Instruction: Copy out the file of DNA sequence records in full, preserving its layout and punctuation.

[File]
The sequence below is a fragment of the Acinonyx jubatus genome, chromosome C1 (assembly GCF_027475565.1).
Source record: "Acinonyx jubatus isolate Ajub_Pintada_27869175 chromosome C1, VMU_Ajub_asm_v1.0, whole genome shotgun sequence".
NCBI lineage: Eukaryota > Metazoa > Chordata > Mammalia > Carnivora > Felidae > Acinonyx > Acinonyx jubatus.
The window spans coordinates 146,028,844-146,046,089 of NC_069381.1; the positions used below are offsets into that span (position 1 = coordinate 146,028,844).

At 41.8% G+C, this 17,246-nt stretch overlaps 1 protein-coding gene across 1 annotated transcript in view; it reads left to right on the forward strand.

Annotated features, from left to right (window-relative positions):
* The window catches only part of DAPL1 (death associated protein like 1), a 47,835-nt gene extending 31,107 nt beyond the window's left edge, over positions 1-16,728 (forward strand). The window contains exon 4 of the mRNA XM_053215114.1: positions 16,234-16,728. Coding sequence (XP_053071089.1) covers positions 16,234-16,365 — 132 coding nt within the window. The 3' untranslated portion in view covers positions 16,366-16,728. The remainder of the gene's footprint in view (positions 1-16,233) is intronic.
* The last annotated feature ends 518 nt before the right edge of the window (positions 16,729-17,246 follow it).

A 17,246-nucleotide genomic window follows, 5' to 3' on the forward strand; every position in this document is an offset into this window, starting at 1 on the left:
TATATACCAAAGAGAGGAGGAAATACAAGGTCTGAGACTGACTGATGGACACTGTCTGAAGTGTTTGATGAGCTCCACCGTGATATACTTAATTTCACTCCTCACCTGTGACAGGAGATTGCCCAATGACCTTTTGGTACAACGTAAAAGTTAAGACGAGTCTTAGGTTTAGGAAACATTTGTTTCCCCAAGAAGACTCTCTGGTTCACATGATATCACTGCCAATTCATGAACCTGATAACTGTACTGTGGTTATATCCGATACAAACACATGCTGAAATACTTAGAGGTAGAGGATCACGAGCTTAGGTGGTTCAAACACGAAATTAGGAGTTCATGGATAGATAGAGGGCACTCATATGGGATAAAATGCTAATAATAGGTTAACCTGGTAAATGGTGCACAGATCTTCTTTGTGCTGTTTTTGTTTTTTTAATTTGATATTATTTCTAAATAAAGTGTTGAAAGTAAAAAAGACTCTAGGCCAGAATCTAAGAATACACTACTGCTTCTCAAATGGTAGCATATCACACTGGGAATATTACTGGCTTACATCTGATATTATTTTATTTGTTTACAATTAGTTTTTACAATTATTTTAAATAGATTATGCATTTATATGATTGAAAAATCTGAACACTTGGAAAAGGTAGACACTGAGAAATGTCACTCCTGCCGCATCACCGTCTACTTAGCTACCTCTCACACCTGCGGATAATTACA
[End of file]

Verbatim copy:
The sequence below is a fragment of the Acinonyx jubatus genome, chromosome C1 (assembly GCF_027475565.1).
Source record: "Acinonyx jubatus isolate Ajub_Pintada_27869175 chromosome C1, VMU_Ajub_asm_v1.0, whole genome shotgun sequence".
NCBI lineage: Eukaryota > Metazoa > Chordata > Mammalia > Carnivora > Felidae > Acinonyx > Acinonyx jubatus.
The window spans coordinates 146,028,844-146,046,089 of NC_069381.1; the positions used below are offsets into that span (position 1 = coordinate 146,028,844).

At 41.8% G+C, this 17,246-nt stretch overlaps 1 protein-coding gene across 1 annotated transcript in view; it reads left to right on the forward strand.

Annotated features, from left to right (window-relative positions):
* The window catches only part of DAPL1 (death associated protein like 1), a 47,835-nt gene extending 31,107 nt beyond the window's left edge, over positions 1-16,728 (forward strand). The window contains exon 4 of the mRNA XM_053215114.1: positions 16,234-16,728. Coding sequence (XP_053071089.1) covers positions 16,234-16,365 — 132 coding nt within the window. The 3' untranslated portion in view covers positions 16,366-16,728. The remainder of the gene's footprint in view (positions 1-16,233) is intronic.
* The last annotated feature ends 518 nt before the right edge of the window (positions 16,729-17,246 follow it).

A 17,246-nucleotide genomic window follows, 5' to 3' on the forward strand; every position in this document is an offset into this window, starting at 1 on the left:
TATATACCAAAGAGAGGAGGAAATACAAGGTCTGAGACTGACTGATGGACACTGTCTGAAGTGTTTGATGAGCTCCACCGTGATATACTTAATTTCACTCCTCACCTGTGACAGGAGATTGCCCAATGACCTTTTGGTACAACGTAAAAGTTAAGACGAGTCTTAGGTTTAGGAAACATTTGTTTCCCCAAGAAGACTCTCTGGTTCACATGATATCACTGCCAATTCATGAACCTGATAACTGTACTGTGGTTATATCCGATACAAACACATGCTGAAATACTTAGAGGTAGAGGATCACGAGCTTAGGTGGTTCAAACACGAAATTAGGAGTTCATGGATAGATAGAGGGCACTCATATGGGATAAAATGCTAATAATAGGTTAACCTGGTAAATGGTGCACAGATCTTCTTTGTGCTGTTTTTGTTTTTTTAATTTGATATTATTTCTAAATAAAGTGTTGAAAGTAAAAAAGACTCTAGGCCAGAATCTAAGAATACACTACTGCTTCTCAAATGGTAGCATATCACACTGGGAATATTACTGGCTTACATCTGATATTATTTTATTTGTTTACAATTAGTTTTTACAATTATTTTAAATAGATTATGCATTTATATGATTGAAAAATCTGAACACTTGGAAAAGGTAGACACTGAGAAATGTCACTCCTGCCGCATCACCGTCTACTTAGCTACCTCTCACACCTGCGGATAATTACA